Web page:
Using their own unique system means the three repositories each use a different version of the Fair, Isaacs scoring model. Here is the interesting part, even though there are three different versions, theoretically, if all three had the very same information on you, your three scores would be identical. That never happens of course, because not all creditors report to all three repositories. Even if a creditor did report to all three recording dates will differ. So, you usually end up with three quite different scores.

How do you benefit from credit scoring?

The widespread use of credit scoring allows for speedy, objective analysis of credit histories. This means, borrowers who score well can get loan approval or credit almost instantly--something unheard of in years past. It also means that borrowers who once might have experienced problems, with individual lenders' prejudices or subjective credit decisions, are less likely to do so. FICO scores are objective and based on large volumes of verified statistical data. Credit scoring brings a new level of fairness to the credit granting process.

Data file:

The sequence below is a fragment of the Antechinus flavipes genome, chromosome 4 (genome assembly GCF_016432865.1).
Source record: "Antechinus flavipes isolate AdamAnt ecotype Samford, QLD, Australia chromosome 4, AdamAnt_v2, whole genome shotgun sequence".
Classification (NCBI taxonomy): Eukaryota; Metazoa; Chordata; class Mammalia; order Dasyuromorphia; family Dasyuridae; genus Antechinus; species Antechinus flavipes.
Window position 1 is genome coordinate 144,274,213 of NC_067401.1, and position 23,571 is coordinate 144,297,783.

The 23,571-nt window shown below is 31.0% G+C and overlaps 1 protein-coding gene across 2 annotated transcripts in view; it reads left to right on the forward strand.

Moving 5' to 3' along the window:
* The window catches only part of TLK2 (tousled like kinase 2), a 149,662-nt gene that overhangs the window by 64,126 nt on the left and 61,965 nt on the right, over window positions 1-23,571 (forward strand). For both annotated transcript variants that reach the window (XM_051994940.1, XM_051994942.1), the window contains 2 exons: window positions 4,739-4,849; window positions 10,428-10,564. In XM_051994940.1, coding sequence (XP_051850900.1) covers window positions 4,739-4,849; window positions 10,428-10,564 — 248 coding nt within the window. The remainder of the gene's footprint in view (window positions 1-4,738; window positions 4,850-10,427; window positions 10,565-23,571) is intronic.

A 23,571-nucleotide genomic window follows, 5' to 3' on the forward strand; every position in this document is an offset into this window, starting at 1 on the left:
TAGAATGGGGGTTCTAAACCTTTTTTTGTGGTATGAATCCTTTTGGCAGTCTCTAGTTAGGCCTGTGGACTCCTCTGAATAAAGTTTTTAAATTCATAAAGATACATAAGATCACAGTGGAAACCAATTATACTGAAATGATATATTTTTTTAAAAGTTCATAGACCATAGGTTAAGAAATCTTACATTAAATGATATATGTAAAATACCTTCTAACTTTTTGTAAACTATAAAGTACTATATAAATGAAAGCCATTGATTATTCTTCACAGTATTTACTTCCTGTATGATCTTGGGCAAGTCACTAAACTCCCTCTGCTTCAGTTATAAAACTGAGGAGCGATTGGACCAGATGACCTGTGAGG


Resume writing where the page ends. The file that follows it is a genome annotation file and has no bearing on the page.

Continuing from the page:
What factors influence your FICO scores?

"OK OK," your saying "enough history lessons, just tell me what factors influence a my FICO score so I can qualify for a mortgage with a low rate." Ah ha, that's the big question. Only Fair Isaac knows and they aren't talkin'. They don't want the public to know because that may change behavior and mess up their models.

They have shared some basic information. There are five categories found to be most predictive (with their relative weighting in parentheses) they are: